How can I get the new position coordinates of my object after I rotate it using the HGTRANSFORM function?

32 views (last 30 days)
I created a surface using the example in the documentation for the 'hgtransform' function. I then rotate it through some angle with respect to an arbitrary axis. I would like to obtain the position of the points after doing this. However, the 'xdata','ydata' and 'zdata' property of the handle does not change.
ax = axes('XLim',[-1.5 1.5],'YLim',[-1.5 1.5],'ZLim',[-1.5 1.5]);
view(3); grid on; axis equal
[x y z] = cylinder([.2 0]);
h = surface(x,y,z,'FaceColor','red');
xlabel('x'); ylabel('y'); zlabel('z');
t = hgtransform('Parent',ax);
set(h,'Parent',t)
set(gcf,'Renderer','opengl')
drawnow
x_temp = get(h,'xdata');
y_temp = get(h,'ydata');
z_temp =get(h,'zdata');
Rz = eye(4);
Sxy = Rz;
r = pi;
Rz = makehgtform('xrotate',r);
set(t,'Matrix',Rz*Sxy)
drawnow

Accepted Answer

MathWorks Support Team
MathWorks Support Team on 6 Jun 2019
Edited: MathWorks Support Team on 6 Jun 2019
The new position coordinates can be formed by applying the rotation matrices to the initial coordinates. An example of how you can determine the new positions follows:
First, the cone is graphed and transformed using the 'hgtransform' function, and the values of the 'xdata', 'ydata', and 'zdata' properties are queried.
ax = axes('XLim',[-1.5 1.5],'YLim',[-1.5 1.5],'ZLim',[-1.5 1.5]);
view(3); grid on; axis equal
[x y z] = cylinder([.2 0]);
h = surface(x,y,z,'FaceColor','red');
xlabel('x'); ylabel('y'); zlabel('z');
t = hgtransform('Parent',ax);
set(h,'Parent',t)
set(gcf,'Renderer','opengl')
drawnow
x_temp = get(h,'xdata');
y_temp = get(h,'ydata');
z_temp =get(h,'zdata');
Rz = eye(4);
Sxy = Rz;
r = pi;
Rz = makehgtform('xrotate',r);
% Sxy = makehgtform('scale',r/4);
set(t,'Matrix',Rz*Sxy)
drawnow
% end
Then, the transform matrix is used along with the 'maketform' and 'tformfwd' functions of the Image Processing Toolbox to perform the transformation on the coordinates.
T = maketform('affine',Rz)
[xx(1,:), yy(1,:), zz(1,:)] = tformfwd(T, x_temp(1,:),y_temp(1,:),z_temp(1,:));
[xx(2,:), yy(2,:), zz(2,:)] = tformfwd(T, x_temp(2,:),y_temp(2,:),z_temp(2,:));
If you do not have the Image Processing Toolbox, this operation can be performed with a for-loop and standard matrix multiplication.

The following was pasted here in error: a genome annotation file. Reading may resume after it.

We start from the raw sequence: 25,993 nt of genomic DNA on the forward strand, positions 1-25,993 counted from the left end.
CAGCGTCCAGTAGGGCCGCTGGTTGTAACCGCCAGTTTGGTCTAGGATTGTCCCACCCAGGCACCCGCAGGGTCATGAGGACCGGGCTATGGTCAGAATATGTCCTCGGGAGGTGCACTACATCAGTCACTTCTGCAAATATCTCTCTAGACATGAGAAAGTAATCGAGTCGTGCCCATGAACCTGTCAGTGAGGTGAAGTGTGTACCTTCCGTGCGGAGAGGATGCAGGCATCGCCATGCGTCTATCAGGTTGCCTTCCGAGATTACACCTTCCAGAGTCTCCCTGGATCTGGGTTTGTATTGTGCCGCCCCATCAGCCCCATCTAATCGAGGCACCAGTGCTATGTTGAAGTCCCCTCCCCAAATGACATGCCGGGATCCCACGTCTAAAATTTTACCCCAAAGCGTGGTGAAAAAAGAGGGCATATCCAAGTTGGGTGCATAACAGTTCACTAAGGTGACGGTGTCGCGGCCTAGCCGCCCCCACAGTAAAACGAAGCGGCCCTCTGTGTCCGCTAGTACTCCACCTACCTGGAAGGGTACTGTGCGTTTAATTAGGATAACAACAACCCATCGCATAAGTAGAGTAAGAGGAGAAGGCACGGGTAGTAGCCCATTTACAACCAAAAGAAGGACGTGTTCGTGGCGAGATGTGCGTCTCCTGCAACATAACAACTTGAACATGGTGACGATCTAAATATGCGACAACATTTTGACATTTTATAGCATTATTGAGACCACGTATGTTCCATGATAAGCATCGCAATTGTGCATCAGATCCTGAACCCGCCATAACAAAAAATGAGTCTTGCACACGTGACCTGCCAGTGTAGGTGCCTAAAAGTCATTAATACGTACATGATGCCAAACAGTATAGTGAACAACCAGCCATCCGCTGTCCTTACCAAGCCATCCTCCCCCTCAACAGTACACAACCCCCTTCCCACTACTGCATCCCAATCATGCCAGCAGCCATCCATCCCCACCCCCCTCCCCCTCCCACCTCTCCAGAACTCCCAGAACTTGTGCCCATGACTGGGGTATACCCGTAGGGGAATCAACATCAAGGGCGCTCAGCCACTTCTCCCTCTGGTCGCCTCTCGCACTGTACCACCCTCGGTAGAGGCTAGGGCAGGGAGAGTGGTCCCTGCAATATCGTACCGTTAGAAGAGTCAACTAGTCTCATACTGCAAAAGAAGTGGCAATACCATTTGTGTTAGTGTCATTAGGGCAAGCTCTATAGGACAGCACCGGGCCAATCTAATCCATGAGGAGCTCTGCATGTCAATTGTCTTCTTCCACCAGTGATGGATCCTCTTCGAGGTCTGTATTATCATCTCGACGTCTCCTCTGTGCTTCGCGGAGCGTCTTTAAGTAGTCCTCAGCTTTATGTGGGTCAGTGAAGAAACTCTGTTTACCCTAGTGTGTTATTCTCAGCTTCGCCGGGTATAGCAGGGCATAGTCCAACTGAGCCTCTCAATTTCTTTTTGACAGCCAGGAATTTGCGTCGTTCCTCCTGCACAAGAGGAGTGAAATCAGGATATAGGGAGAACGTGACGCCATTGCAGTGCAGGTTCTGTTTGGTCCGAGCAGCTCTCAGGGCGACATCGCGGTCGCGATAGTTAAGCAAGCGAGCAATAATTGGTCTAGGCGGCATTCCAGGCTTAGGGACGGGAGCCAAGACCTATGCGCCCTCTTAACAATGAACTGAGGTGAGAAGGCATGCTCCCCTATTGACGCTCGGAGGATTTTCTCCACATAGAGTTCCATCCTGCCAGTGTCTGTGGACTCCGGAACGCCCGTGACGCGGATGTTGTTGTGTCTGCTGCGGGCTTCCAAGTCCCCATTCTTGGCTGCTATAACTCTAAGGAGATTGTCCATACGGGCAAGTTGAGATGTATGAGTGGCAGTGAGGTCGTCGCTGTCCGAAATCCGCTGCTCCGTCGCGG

%calculate new coordinates by multiplying by the rotation matrix.
%
% Rz * old_matrix = new_matrix
% Where old_matrix =[x_pos;y_pos;z_pos;1]
%
for i = 1:21
new_first_row(i,:) = (Rz* [x_temp(1,i);y_temp(1,i);z_temp(1,i);1])';
end
for i = 1:21
new_second_row(i,:) = (Rz* [x_temp(2,i);y_temp(2,i);z_temp(2,i);1])';
end
xx = new_first_row(:,1)';
xx(2,:) = new_second_row(:,1)';
yy = new_first_row(:,2)';
yy(2,:) = new_second_row(:,2)';
zz = new_first_row(:,3)';
zz(2,:) = new_second_row(:,3)';
You can now use the coordinates returned by the transformation to create the surface. Comparing this figure to the original figure, you can see that the transformation is as expected.
figure; ax = axes('XLim',[-1.5 1.5],'YLim',[-1.5 1.5],...
'ZLim',[-1.5 1.5]);
view(3); grid on; axis equal
[x y z] = cylinder([.2 0]);
h(1) = surface(xx,yy,zz,'FaceColor','red');
xlabel('x'); ylabel('y'); zlabel('z');

More Answers (1)

David Verrelli
David Verrelli on 20 Aug 2015
Edited: David Verrelli on 21 Aug 2015
Two short follow-up points:
(1) It doesn't seem to be necessary to split the manual transformation into two separate steps
[xxxx, yyyy, zzzz] = tformfwd(T, x_temp,y_temp,z_temp);
seems to work just fine.
(2) maketform is now [R2014b] apparently deprecated: "maketform is not recommended. Use fitgeotrans, affine2d, affine3d, or projective2d instead." The updated code would be
TAffine = affine3d(Rz)
[xxx, yyy, zzz] = transformPointsInverse(TAffine, x_temp,y_temp,z_temp);
N.B. I have amended this code from transformPointsForward, which didn't work for me in my testing on another shape
This information is useful for computing/evaluating the extents or bounds of a transformed shape or volume. —DIV

Community Treasure Hunt

Find the treasures in MATLAB Central and discover how the community can help you!

Start Hunting!